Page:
Does Open-Pollinated Corn Have a Place on Today’s Organic Farm?

Project Overview

Project Type: Farmer/Rancher
Funds awarded in 2017: $6,008.00
Projected End Date: 12/31/2018
Grant Recipient: Stanley Smith
Region: North Central
State: Minnesota
Project Coordinator:
Stanley Smith
Stanley Smith

Information Products


  • Agronomic: corn


  • Animal Production: feed formulation
  • Crop Production: crop improvement and selection


    I never thought I would be paying $200 for a bag of seed corn but yes, last year ordering my seed the cost for 80,000 seeds (about 42 pounds) was $235. I’ve grown open pollinated corn several other times but mostly for silage. Now I want shelled corn as corn is an organic farm’s life line. With all the consolidation in the seed industry there is little hope that seed prices will ever come back down and imports will continue to drive down the price of our domestic organic corn. With seed prices commanding a large portion of the input cost something needs to be changed.

    My project was looking for a suitable open pollinated corn for southeastern Minnesota that could yield well enough with its higher nutritional traits that could be financially feasible. 

    Seed Procurement

    Sounds like an easy job but is not. I was hoping to find six open pollinated varieties in the 95 day maturity for yellow dent corn. Locally I found two and then the search began. The internet is both a savior and a curse. Several sites were found but only a few sell larger size orders for larger acres. Also few had early yellow dent corns. Thus I broadened my search to include later maturities. The curse of the internet is that you do not always get what you order. I do most of my business local and in person but that is not possible when ordering on the web. Two orders never arrived even though the checks where cashed and follow up e-mails went unanswered. I did meet my goal of six open pollinated varieties by expanding the maturity window. This made comparing yields of little value as later corn should yield higher and did in my plot.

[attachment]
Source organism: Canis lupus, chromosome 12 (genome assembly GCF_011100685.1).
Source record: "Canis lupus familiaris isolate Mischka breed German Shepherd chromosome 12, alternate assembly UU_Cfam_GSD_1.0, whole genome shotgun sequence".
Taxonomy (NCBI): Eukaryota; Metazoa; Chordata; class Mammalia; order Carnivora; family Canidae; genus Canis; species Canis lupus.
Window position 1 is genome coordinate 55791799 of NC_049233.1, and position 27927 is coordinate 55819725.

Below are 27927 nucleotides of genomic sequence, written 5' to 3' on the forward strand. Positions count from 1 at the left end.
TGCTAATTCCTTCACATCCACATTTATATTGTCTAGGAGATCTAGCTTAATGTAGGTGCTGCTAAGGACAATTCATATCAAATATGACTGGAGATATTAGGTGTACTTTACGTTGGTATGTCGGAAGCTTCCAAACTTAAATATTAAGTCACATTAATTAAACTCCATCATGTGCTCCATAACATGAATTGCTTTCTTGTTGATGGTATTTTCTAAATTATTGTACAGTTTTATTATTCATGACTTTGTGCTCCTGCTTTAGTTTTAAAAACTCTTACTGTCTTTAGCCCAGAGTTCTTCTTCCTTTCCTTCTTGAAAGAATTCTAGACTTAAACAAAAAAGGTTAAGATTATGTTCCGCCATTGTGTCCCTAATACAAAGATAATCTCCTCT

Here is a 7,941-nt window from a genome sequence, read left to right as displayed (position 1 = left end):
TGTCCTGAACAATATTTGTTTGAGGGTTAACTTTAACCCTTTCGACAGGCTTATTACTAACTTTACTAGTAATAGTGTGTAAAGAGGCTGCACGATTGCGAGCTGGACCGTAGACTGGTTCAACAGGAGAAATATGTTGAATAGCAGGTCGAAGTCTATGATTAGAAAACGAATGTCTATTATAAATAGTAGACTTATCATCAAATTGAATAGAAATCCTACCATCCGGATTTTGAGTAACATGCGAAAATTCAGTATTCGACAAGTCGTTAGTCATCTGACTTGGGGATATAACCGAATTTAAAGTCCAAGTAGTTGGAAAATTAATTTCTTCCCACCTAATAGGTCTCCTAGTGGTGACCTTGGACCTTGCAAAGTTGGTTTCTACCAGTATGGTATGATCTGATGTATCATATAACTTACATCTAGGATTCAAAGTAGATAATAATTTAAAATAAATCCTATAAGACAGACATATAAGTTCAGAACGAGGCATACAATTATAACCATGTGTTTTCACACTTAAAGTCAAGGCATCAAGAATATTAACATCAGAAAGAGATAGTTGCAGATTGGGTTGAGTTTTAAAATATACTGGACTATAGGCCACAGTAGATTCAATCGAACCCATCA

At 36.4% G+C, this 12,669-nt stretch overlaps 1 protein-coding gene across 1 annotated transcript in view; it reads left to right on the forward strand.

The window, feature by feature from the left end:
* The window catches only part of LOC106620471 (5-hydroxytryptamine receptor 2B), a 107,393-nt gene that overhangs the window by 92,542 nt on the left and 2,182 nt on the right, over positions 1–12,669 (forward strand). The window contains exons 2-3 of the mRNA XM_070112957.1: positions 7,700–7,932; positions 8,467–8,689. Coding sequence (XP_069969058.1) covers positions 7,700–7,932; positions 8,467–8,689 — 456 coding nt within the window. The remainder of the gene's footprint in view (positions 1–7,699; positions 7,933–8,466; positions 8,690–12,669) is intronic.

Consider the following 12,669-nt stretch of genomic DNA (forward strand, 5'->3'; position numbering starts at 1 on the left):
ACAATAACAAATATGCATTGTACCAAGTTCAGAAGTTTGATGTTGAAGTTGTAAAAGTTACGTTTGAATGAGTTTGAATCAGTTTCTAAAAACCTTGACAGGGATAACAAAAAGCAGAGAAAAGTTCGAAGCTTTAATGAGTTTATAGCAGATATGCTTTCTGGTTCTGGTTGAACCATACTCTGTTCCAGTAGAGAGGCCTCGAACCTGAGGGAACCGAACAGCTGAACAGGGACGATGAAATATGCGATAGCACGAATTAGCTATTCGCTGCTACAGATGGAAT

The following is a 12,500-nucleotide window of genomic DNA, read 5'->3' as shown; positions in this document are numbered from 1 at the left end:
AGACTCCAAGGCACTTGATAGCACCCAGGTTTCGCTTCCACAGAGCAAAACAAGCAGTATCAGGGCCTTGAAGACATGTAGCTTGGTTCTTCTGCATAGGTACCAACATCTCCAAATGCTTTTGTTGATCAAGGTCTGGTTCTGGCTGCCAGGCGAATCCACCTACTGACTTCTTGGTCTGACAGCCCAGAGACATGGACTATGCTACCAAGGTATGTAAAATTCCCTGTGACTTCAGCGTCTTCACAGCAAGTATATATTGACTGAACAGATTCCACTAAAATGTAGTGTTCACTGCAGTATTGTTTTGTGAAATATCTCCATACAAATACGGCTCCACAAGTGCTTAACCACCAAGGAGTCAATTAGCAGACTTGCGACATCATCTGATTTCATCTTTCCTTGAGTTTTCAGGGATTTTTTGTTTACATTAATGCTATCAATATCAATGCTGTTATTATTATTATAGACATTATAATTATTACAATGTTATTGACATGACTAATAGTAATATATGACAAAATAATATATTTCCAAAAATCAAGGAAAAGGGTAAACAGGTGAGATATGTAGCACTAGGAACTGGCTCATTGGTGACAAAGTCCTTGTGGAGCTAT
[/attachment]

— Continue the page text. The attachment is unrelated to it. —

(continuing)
Growing the crop

    As an organic farmer I strive for sustainable production. This means I need a variety of corn that does well with no additional inputs. The land used for this project has had no off farm products added since 2000 except inoculants for seed treatment. On farm cattle manure is used when available. The half of the plot that was in soybeans the prior year did receive manure and the sod plot received no inputs. To avoid gmo drift from neighboring fields I delay planting ten days to two weeks after they complete planting. Because of rain delays this year planting was pushed back to May 31. Both plots, side by side were chisel plowed shallow and then disked, sod twice, then dragged and planted. The weather turned very hot for two weeks and then a good rainy period followed. This provided for a second germination of seed that had not found sufficient moisture earlier. Later I found that these plants where the largest segment of the lodged plant population. This shows the importance of proper seed placement and closure pressure over the furrow. Overall the plant populations where lower than I had hoped for. At cultivation a big surprise surfaced that I did not expect. The open pollinated corns where all six to eight inches taller than the check variety. Maybe just the check variety or maybe not! The taller corn at first cultivation is anyway a big plus. This also lead to earlier canopy which can help control weeds and conserve moisture. High winds in August tipped the corn to a 45 degree angle with the hybrid check showing very little damage partly because it was a foot shorter. During the next week the corn straightened up and put brace roots down leaving the plant about six inches off the row.


    With a nice September all varieties did mature but with poor drying weather harvest was pushed into November. Yields varied throughout the field because of population variation and maturity differences of the varieties. The sod plot showed about a ten bushel advantage over the soybean plot which was expected.